Like many freshmen, Oklahoma State University graduate Corina Hernandez took a few semesters to cement her chosen major of Human Development and Family Science in the College of Human Sciences. But then, while looking for electives to fill out her schedule, she enrolled in an intro to communication disorders course in CAS’s Department of Communication Sciences and Disorders.

“I loved everything about it,” said Hernandez, who hails from Elk City, Oklahoma. “And once I got my feet wet in [CDIS], it was straight ahead from there. I was so engaged in every lecture. I remember telling people how easy it was to go to class because everything was so interesting.”

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Jacee McCoy of Katy, Texas, wasn’t sure what she wanted to major in when she came to Oklahoma State University. Despite being unsure of the exact pathway that she would take to reach her goals, McCoy knew that OSU would give her the opportunities she needed to succeed.

“I knew I wanted to major in a science field but wasn’t sure exactly what science that was going to be. I just knew that I love school and wanted to continue my education somewhere I thought would allow me to grow and flourish. OSU allowed me to do that,” she said.

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In November 2018, OSU art history graduate and Stanford Ph.D. candidate Lora Webb moved to Rome to study Byzantine art and manuscripts for two years. But when COVID-19 began to rapidly spread through the country in February and March of this year, Webb had to make a decision: stay put or come back to the U.S. She ultimately decided to remain in Italy.

“It's a pandemic, so it's not like you can outrun it,” Webb said. “It seems like the best way to get out of a pandemic is to just stay in place. That's all you can do. Otherwise, you're going to be in it longer. You're going to run straight into it.”

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While Oklahoma and most of America has been in some form of lockdown over the past two months, Italy implemented one of the strictest versions in the world and did it earlier than most nations. That country has now begun easing restrictions, but we spoke with OSU art history alumna Lora Webb when they were still in place. She is in Italy working toward a Ph.D. from Stanford. Lora published a letter in the Oklahoman urging her home state to shut down to save lives, just as Italy did. We spoke about that, how her experience compares to what we are seeing in Oklahoma, and why her research area makes some people uncomfortable.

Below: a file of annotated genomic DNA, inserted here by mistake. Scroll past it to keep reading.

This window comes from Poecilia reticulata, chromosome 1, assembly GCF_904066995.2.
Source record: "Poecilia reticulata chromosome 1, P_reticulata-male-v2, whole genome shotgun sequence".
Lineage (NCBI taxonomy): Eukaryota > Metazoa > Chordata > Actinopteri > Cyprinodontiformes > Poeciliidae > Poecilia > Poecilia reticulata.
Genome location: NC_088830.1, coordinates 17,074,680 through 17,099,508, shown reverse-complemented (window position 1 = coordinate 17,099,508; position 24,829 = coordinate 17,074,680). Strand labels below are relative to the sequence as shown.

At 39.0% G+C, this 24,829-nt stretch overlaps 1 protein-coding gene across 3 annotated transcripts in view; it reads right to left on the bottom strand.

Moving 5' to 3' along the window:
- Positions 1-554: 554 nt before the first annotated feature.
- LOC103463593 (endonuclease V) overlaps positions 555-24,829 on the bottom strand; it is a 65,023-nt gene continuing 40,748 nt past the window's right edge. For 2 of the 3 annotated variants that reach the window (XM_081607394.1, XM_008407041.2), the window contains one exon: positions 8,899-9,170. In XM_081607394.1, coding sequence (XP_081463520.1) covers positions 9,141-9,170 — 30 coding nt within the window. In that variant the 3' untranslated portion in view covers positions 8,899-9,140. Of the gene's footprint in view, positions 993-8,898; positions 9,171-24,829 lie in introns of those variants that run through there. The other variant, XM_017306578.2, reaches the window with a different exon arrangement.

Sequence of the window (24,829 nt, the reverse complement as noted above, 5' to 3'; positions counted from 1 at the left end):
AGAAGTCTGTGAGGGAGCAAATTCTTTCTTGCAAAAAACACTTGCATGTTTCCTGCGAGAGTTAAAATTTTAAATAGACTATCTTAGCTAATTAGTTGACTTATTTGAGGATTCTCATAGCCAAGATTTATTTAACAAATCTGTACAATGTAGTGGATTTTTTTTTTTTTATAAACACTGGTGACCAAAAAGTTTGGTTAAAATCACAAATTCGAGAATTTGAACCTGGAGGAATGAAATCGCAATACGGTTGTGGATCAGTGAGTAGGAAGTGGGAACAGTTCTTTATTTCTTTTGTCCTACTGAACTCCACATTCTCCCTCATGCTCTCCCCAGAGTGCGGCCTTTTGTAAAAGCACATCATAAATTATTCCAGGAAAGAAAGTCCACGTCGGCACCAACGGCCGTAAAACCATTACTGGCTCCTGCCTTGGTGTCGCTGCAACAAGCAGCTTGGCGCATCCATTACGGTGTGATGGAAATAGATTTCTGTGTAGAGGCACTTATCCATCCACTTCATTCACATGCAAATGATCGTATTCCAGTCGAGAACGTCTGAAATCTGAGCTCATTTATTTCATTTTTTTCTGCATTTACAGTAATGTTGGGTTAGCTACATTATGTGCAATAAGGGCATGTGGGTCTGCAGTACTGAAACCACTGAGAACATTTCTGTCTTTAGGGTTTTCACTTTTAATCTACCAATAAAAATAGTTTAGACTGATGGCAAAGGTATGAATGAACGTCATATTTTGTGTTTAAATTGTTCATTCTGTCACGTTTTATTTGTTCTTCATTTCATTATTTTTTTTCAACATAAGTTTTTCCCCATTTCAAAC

William Colt Chandler wanted to be a police officer as a child. Now he is using his education from Oklahoma State University – at both the Oklahoma City and Stillwater campuses – and his experience from the OSU Police Department to help others on a day-to-day basis and during the COVID-19 pandemic.

“As a young kid, I fell into one of the categories of a typical male of wanting to be either a firefighter or a police officer,” said Chandler, now a captain with the OSUPD. “It kind of stuck with me in my teenage years. And then my oldest brother became a police officer.”

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Many graduates of the College of Arts and Sciences are on the front lines in the battle against COVID-19. One example is Dr. Corby Smithton, a biology and zoology graduate who went on to earn his medical degree from the Oklahoma State University College of Osteopathic Medicine. His wife, Colbi, is another CAS and OSU med graduate. They are both providers at Stillwater Family Care, where they are seeing patients who have, or think they have, COVID-19. Corby Smithton joined us to talk about what that experience is like, what he expects to see as we continue to face this pandemic, and why CAS graduates are key to pulling us out of this situation.

With the closure of campus mid-semester, OSU’s classrooms and concert halls alike have been unusually quiet. But in late April, the Seretean Center for the Performing Arts got a welcome visitor: Dustin Boatright, a music education major in the Michael and Anne Greenwood School of Music, came to record a three-song set for CAS Spring Commencement with the help of his voice professor, Steve Sanders.

“It was just us in the building,” Boatright said. “We set up the stage, had a little podium there, I threw on a cap and gown and we recorded three songs: the national anthem, ‘Oklahoma!’ and the alma mater.”

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Ten-year-old Annagrace Lewis sat in the backyard inspecting each flower. She gazed at the shape, inhaled the smell and most importantly, considered the color. The color is what she needed. She picked the perfect color and ran back inside. Her mom took the little flower and taught Lewis to crush it, add water and witch hazel, and then brush her small cheeks with a little color.

“Those were the first moments I realized a plant could be so much more than just a plant,” Lewis said.

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